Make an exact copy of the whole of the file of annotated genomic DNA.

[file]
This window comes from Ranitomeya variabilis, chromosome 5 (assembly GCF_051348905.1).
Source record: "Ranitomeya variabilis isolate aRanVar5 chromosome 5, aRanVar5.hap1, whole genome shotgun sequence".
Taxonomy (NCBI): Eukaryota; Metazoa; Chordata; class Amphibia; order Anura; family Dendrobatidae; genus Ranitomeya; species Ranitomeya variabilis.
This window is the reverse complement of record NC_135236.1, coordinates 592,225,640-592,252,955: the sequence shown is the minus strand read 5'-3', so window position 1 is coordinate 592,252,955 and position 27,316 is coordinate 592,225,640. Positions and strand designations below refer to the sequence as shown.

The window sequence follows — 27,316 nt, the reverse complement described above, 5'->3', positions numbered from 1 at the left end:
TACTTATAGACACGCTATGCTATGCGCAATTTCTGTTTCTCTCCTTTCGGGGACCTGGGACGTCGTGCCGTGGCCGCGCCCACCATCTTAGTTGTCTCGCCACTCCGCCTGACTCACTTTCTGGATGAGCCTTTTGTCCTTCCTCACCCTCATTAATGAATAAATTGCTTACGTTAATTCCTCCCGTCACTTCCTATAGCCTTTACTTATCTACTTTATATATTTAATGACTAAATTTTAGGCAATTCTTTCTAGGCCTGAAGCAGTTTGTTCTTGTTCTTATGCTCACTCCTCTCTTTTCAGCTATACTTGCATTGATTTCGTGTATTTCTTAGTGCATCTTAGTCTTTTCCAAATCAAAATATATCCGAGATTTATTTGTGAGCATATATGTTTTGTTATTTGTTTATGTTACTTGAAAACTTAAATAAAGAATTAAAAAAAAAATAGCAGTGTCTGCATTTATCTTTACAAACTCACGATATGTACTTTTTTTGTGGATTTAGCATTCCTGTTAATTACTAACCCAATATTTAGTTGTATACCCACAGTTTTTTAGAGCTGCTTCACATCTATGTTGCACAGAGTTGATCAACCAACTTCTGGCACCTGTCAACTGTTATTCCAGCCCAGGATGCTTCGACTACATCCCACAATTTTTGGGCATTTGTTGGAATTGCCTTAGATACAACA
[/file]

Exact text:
This window comes from Ranitomeya variabilis, chromosome 5 (assembly GCF_051348905.1).
Source record: "Ranitomeya variabilis isolate aRanVar5 chromosome 5, aRanVar5.hap1, whole genome shotgun sequence".
Taxonomy (NCBI): Eukaryota; Metazoa; Chordata; class Amphibia; order Anura; family Dendrobatidae; genus Ranitomeya; species Ranitomeya variabilis.
This window is the reverse complement of record NC_135236.1, coordinates 592,225,640-592,252,955: the sequence shown is the minus strand read 5'-3', so window position 1 is coordinate 592,252,955 and position 27,316 is coordinate 592,225,640. Positions and strand designations below refer to the sequence as shown.

The window sequence follows — 27,316 nt, the reverse complement described above, 5'->3', positions numbered from 1 at the left end:
TACTTATAGACACGCTATGCTATGCGCAATTTCTGTTTCTCTCCTTTCGGGGACCTGGGACGTCGTGCCGTGGCCGCGCCCACCATCTTAGTTGTCTCGCCACTCCGCCTGACTCACTTTCTGGATGAGCCTTTTGTCCTTCCTCACCCTCATTAATGAATAAATTGCTTACGTTAATTCCTCCCGTCACTTCCTATAGCCTTTACTTATCTACTTTATATATTTAATGACTAAATTTTAGGCAATTCTTTCTAGGCCTGAAGCAGTTTGTTCTTGTTCTTATGCTCACTCCTCTCTTTTCAGCTATACTTGCATTGATTTCGTGTATTTCTTAGTGCATCTTAGTCTTTTCCAAATCAAAATATATCCGAGATTTATTTGTGAGCATATATGTTTTGTTATTTGTTTATGTTACTTGAAAACTTAAATAAAGAATTAAAAAAAAAATAGCAGTGTCTGCATTTATCTTTACAAACTCACGATATGTACTTTTTTTGTGGATTTAGCATTCCTGTTAATTACTAACCCAATATTTAGTTGTATACCCACAGTTTTTTAGAGCTGCTTCACATCTATGTTGCACAGAGTTGATCAACCAACTTCTGGCACCTGTCAACTGTTATTCCAGCCCAGGATGCTTCGACTACATCCCACAATTTTTGGGCATTTGTTGGAATTGCCTTAGATACAACA